Macroeconomic policy instruments

From Wikipedia, the free encyclopedia
Jump to: navigation, search

Macroeconomic policy instruments refer to macroeconomic quantities that can be directly controlled by an economic policy maker.[1][2] Instruments can be divided into two subsets: a) Monetary policy instruments and b) Fiscal policy instruments. Monetary policy is conducted by the Federal Reserve or the central bank of a country or supranational region (Euro zone). Fiscal policy is conducted by the Executive and Legislative Branches of the Government and deals with managing a nation’s Budget.

Monetary policy[edit]

Monetary policy instruments consists in managing short-term rates (Fed Funds and Discount rates in the U.S.), and changing reserve requirements for commercial banks. Monetary policy can be either expansive for the economy (short-term rates low relative to inflation rate) or restrictive for the economy (short-term rates high relative to inflation rate). Historically, the major objective of monetary policy had been to manage or curb domestic inflation. More recently, central bankers have often focused on a second objective: managing economic growth as both inflation and economic growth are highly interrelated.

Fiscal policy[edit]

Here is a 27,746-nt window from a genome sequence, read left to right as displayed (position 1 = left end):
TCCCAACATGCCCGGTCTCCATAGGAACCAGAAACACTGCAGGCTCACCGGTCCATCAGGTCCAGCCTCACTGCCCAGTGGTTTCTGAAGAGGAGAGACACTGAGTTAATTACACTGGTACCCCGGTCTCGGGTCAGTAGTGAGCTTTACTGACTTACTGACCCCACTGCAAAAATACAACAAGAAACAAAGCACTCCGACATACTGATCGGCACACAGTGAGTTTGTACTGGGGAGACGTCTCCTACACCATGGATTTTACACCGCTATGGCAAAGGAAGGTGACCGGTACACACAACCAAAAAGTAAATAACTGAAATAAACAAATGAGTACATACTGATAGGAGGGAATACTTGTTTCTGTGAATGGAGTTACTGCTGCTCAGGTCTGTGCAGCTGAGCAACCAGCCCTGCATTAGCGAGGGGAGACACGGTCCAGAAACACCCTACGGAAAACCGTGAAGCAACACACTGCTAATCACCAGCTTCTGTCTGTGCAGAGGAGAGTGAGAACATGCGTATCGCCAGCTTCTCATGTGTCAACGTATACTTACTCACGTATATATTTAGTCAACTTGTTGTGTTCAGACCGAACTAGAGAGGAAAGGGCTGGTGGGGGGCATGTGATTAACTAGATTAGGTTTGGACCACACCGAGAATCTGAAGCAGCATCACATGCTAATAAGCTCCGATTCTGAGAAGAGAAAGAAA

Fiscal policy consists in managing the national Budget and its financing so as to influence economic activity. This entails the expansion or contraction of government expenditures related to specific government programs such as building roads or infrastructure, military expenditures and social welfare programs. It also includes the raising of taxes to finance government expenditures and the raising of debt (Treasuries in the U.S.) to bridge the gap (Budget deficit) between revenues (tax receipts) and expenditures related to the implementation of government programs. Raising taxes and reducing the Budget Deficit is deemed to be a restrictive fiscal policy as it would reduce aggregate demand and slow down GDP growth. Lowering taxes and increasing the Budget Deficit is considered an expansive fiscal policy that would increase aggregate demand and stimulate the economy.


The classification of some macroeconomic variables as instruments and some others as targets or objectives is originally due to Jan Tinbergen, who used these concepts in his books On the Theory of Economic Policy (1952) and Economic Policy: Principles and Design (1955).[3]


  1. ^ The Harper Collins Economics Dictionary
  2. ^ N. Gregory Mankiw, Principles of Economics.
  3. ^ Klein, Lawrence (2004), 'The contribution of Jan Tinbergen to economic science', De Economist 152 (2), pp. 155-157.